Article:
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Flora Rustamova is the Communications Officer for the Faith Centre and the Religion and Global Society research unit, where she edits the LSE Religion and Global Society blog.

Flora joined us in August 2022 after five years working in research, communications, and editing. She has a BA in Religious Studies and Anthropology, and an MA in Religion and Global Politics, both from SOAS, and she is particularly interested in religious activism, homonationalism and Islamophobia, and religions in the ex-Soviet world. She is responsible for managing our website, social media, and the RGS blog.

Contact: 020 7955 5445


Kristian Noll headshot

Kristian Noll is the Project Officer for Global Religious Pluralities.

Kristian joined the Faith Centre in September 2023. He holds a BA in political science and Norwegian from St Olaf College (Minnesota, USA) and completed his MSc in Environmental Policy and Regulation at the LSE in August 2023. Prior to joining the LSE Faith Centre, Kristian worked in the German Bundestag as a participant in the International Parliamentary Stipend Program and as a parliamentary intern in the UK House of Commons. Kristian is interested in the intersection between faith and politics, particularly in relation to environmental and foreign policy.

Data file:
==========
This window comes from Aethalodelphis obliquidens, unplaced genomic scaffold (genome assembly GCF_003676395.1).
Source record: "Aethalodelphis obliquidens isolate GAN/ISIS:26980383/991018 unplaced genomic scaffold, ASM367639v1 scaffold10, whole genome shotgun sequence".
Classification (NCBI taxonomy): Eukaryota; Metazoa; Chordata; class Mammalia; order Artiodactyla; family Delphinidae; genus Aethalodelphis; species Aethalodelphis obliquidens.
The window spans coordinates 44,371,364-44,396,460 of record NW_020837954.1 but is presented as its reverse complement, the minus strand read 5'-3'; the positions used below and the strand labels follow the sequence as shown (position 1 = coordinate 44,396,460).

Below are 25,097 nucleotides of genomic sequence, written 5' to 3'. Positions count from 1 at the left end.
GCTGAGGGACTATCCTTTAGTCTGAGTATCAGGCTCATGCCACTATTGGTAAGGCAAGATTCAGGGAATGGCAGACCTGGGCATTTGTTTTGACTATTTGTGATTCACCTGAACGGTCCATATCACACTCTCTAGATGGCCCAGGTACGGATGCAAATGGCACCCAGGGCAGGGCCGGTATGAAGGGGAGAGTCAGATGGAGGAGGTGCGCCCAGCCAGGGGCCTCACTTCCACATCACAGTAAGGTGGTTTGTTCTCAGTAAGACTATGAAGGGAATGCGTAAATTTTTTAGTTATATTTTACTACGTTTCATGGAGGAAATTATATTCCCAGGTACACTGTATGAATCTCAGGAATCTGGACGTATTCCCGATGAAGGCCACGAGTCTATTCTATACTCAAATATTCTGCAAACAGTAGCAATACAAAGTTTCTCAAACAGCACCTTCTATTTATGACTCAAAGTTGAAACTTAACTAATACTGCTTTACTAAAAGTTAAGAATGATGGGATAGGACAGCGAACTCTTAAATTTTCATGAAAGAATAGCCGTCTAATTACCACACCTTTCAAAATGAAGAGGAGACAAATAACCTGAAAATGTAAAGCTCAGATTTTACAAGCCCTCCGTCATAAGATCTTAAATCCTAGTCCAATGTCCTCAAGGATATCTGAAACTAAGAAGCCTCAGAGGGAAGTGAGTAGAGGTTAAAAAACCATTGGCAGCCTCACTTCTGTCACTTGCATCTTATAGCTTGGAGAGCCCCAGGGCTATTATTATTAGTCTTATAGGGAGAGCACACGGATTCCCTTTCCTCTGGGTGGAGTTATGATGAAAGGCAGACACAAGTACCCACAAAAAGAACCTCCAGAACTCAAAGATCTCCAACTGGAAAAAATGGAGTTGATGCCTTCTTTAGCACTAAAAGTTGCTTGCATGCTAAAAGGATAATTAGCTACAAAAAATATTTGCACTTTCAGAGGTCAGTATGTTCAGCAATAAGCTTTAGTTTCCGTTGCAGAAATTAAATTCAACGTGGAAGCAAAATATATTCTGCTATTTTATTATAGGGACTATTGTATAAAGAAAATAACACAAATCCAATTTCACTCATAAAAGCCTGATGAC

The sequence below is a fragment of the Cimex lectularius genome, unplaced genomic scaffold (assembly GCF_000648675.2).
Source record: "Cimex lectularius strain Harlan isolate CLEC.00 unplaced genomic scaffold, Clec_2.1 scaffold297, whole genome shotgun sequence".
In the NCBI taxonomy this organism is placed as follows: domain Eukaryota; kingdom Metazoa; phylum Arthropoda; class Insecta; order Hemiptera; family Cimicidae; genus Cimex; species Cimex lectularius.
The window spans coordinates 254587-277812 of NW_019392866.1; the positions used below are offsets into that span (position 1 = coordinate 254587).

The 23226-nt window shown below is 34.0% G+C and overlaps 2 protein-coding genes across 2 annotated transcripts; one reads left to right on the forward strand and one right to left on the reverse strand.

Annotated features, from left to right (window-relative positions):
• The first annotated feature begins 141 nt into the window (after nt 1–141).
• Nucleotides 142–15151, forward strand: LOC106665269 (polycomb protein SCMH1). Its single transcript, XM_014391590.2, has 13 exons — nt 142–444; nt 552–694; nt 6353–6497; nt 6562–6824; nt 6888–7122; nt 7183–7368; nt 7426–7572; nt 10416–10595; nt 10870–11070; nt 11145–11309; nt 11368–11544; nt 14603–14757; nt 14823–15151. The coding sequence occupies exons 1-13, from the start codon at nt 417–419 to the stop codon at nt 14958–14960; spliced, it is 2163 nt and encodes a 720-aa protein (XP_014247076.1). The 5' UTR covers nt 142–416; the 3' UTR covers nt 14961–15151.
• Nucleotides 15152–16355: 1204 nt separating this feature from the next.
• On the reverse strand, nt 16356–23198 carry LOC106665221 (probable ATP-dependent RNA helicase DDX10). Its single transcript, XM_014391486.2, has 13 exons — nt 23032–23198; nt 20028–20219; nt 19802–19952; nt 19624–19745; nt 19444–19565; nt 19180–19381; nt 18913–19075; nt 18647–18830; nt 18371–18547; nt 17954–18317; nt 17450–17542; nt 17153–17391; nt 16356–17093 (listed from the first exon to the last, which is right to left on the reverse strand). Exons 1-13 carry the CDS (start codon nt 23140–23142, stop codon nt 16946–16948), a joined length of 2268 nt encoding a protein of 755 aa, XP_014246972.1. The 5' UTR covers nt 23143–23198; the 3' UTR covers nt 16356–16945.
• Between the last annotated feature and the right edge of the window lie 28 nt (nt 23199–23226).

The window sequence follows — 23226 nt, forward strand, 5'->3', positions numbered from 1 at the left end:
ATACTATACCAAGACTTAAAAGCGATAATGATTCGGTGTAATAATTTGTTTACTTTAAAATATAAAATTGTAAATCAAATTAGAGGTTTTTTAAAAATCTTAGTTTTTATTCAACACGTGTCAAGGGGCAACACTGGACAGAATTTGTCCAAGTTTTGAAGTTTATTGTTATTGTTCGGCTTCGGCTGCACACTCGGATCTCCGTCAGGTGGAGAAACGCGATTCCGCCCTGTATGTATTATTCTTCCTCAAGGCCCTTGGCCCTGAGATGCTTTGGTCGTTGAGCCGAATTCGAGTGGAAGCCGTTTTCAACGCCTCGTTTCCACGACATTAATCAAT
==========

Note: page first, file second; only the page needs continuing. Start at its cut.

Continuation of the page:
Omar Nasr is the Religion Scholars Network Coordinator at LSE Faith Centre & Religion and Global Society Research Unit. He is also a PhD candidate in International History at LSE.

Omar's academic interest revolves around the topics of the history of Muslims and interfaith relations in Europe, colonialism and Islam and the intersection of religion and politics. Before joining LSE, Omar studied History, Political Education, and German Philology at the University of Vienna, where he graduated with a BA in History. He received his MA in Near and Middle Eastern History from the School of Oriental and African Studies (SOAS). Aside from his work at LSE, Omar co-initiated the oral history project "Muslims in Austria" documenting life-stories of first-generation Austrian Muslims.